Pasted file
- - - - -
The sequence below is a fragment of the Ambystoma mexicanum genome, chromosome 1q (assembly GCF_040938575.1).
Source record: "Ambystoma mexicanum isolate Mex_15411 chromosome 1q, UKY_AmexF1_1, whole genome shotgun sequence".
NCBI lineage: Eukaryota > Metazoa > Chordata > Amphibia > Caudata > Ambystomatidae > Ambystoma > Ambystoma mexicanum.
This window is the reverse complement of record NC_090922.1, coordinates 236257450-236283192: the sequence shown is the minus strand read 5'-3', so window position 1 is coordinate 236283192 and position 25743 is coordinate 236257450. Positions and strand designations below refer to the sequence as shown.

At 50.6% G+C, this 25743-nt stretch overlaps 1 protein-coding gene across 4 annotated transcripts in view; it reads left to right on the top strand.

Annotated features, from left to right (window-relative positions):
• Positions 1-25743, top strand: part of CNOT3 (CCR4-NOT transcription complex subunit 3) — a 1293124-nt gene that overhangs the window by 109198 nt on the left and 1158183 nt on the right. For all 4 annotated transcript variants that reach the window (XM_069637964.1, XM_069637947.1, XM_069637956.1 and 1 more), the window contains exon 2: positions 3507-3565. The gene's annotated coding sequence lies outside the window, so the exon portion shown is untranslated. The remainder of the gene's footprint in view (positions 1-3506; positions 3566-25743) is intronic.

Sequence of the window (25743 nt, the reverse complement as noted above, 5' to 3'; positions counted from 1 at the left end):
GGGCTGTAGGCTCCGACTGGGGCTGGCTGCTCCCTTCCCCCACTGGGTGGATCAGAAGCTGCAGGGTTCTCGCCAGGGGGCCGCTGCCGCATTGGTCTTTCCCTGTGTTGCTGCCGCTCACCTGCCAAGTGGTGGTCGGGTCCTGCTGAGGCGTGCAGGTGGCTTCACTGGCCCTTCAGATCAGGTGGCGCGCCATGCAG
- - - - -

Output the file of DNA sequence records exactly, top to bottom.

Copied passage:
The sequence below is a fragment of the Ambystoma mexicanum genome, chromosome 1q (assembly GCF_040938575.1).
Source record: "Ambystoma mexicanum isolate Mex_15411 chromosome 1q, UKY_AmexF1_1, whole genome shotgun sequence".
NCBI lineage: Eukaryota > Metazoa > Chordata > Amphibia > Caudata > Ambystomatidae > Ambystoma > Ambystoma mexicanum.
This window is the reverse complement of record NC_090922.1, coordinates 236257450-236283192: the sequence shown is the minus strand read 5'-3', so window position 1 is coordinate 236283192 and position 25743 is coordinate 236257450. Positions and strand designations below refer to the sequence as shown.

At 50.6% G+C, this 25743-nt stretch overlaps 1 protein-coding gene across 4 annotated transcripts in view; it reads left to right on the top strand.

Annotated features, from left to right (window-relative positions):
• Positions 1-25743, top strand: part of CNOT3 (CCR4-NOT transcription complex subunit 3) — a 1293124-nt gene that overhangs the window by 109198 nt on the left and 1158183 nt on the right. For all 4 annotated transcript variants that reach the window (XM_069637964.1, XM_069637947.1, XM_069637956.1 and 1 more), the window contains exon 2: positions 3507-3565. The gene's annotated coding sequence lies outside the window, so the exon portion shown is untranslated. The remainder of the gene's footprint in view (positions 1-3506; positions 3566-25743) is intronic.

Sequence of the window (25743 nt, the reverse complement as noted above, 5' to 3'; positions counted from 1 at the left end):
GGGCTGTAGGCTCCGACTGGGGCTGGCTGCTCCCTTCCCCCACTGGGTGGATCAGAAGCTGCAGGGTTCTCGCCAGGGGGCCGCTGCCGCATTGGTCTTTCCCTGTGTTGCTGCCGCTCACCTGCCAAGTGGTGGTCGGGTCCTGCTGAGGCGTGCAGGTGGCTTCACTGGCCCTTCAGATCAGGTGGCGCGCCATGCAG